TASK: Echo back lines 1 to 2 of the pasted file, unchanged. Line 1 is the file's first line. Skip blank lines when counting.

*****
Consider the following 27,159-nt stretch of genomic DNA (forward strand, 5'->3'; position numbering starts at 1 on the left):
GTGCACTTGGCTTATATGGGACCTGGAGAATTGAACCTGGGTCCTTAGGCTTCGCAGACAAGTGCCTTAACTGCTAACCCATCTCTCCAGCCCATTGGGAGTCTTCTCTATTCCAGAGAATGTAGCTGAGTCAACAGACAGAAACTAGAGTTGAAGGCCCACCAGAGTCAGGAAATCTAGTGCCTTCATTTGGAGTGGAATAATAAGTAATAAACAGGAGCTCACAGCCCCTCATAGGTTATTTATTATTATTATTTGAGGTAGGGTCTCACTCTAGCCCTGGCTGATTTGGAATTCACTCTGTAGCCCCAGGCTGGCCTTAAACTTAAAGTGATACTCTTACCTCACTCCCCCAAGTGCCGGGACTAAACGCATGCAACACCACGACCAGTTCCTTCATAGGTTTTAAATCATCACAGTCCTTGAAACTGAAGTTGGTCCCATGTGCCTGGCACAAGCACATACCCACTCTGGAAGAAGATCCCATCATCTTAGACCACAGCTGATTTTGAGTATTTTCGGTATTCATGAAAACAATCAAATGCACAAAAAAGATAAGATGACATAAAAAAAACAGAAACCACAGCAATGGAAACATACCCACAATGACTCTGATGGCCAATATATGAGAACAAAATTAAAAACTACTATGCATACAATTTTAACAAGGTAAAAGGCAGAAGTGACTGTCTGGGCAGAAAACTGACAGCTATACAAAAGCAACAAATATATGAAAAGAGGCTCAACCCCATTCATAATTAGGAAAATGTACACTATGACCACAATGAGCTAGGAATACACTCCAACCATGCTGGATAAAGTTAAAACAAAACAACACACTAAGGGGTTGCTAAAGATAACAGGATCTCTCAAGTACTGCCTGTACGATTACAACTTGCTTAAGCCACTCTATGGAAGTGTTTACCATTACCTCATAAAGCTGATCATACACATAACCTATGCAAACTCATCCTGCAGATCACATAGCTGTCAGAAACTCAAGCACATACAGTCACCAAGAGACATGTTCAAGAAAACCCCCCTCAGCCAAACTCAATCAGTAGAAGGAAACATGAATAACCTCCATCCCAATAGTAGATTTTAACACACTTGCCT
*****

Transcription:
Consider the following 27,159-nt stretch of genomic DNA (forward strand, 5'->3'; position numbering starts at 1 on the left):
GTGCACTTGGCTTATATGGGACCTGGAGAATTGAACCTGGGTCCTTAGGCTTCGCAGACAAGTGCCTTAACTGCTAACCCATCTCTCCAGCCCATTGGGAGTCTTCTCTATTCCAGAGAATGTAGCTGAGTCAACAGACAGAAACTAGAGTTGAAGGCCCACCAGAGTCAGGAAATCTAGTGCCTTCATTTGGAGTGGAATAATAAGTAATAAACAGGAGCTCACAGCCCCTCATAGGTTATTTATTATTATTATTTGAGGTAGGGTCTCACTCTAGCCCTGGCTGATTTGGAATTCACTCTGTAGCCCCAGGCTGGCCTTAAACTTAAAGTGATACTCTTACCTCACTCCCCCAAGTGCCGGGACTAAACGCATGCAACACCACGACCAGTTCCTTCATAGGTTTTAAATCATCACAGTCCTTGAAACTGAAGTTGGTCCCATGTGCCTGGCACAAGCACATACCCACTCTGGAAGAAGATCCCATCATCTTAGACCACAGCTGATTTTGAGTATTTTCGGTATTCATGAAAACAATCAAATGCACAAAAAAGATAAGATGACATAAAAAAAACAGAAACCACAGCAATGGAAACATACCCACAATGACTCTGATGGCCAATATATGAGAACAAAATTAAAAACTACTATGCATACAATTTTAACAAGGTAAAAGGCAGAAGTGACTGTCTGGGCAGAAAACTGACAGCTATACAAAAGCAACAAATATATGAAAAGAGGCTCAACCCCATTCATAATTAGGAAAATGTACACTATGACCACAATGAGCTAGGAATACACTCCAACCATGCTGGATAAAGTTAAAACAAAACAACACACTAAGGGGTTGCTAAAGATAACAGGATCTCTCAAGTACTGCCTGTACGATTACAACTTGCTTAAGCCACTCTATGGAAGTGTTTACCATTACCTCATAAAGCTGATCATACACATAACCTATGCAAACTCATCCTGCAGATCACATAGCTGTCAGAAACTCAAGCACATACAGTCACCAAGAGACATGTTCAAGAAAACCCCCCTCAGCCAAACTCAATCAGTAGAAGGAAACATGAATAACCTCCATCCCAATAGTAGATTTTAACACACTTGCCT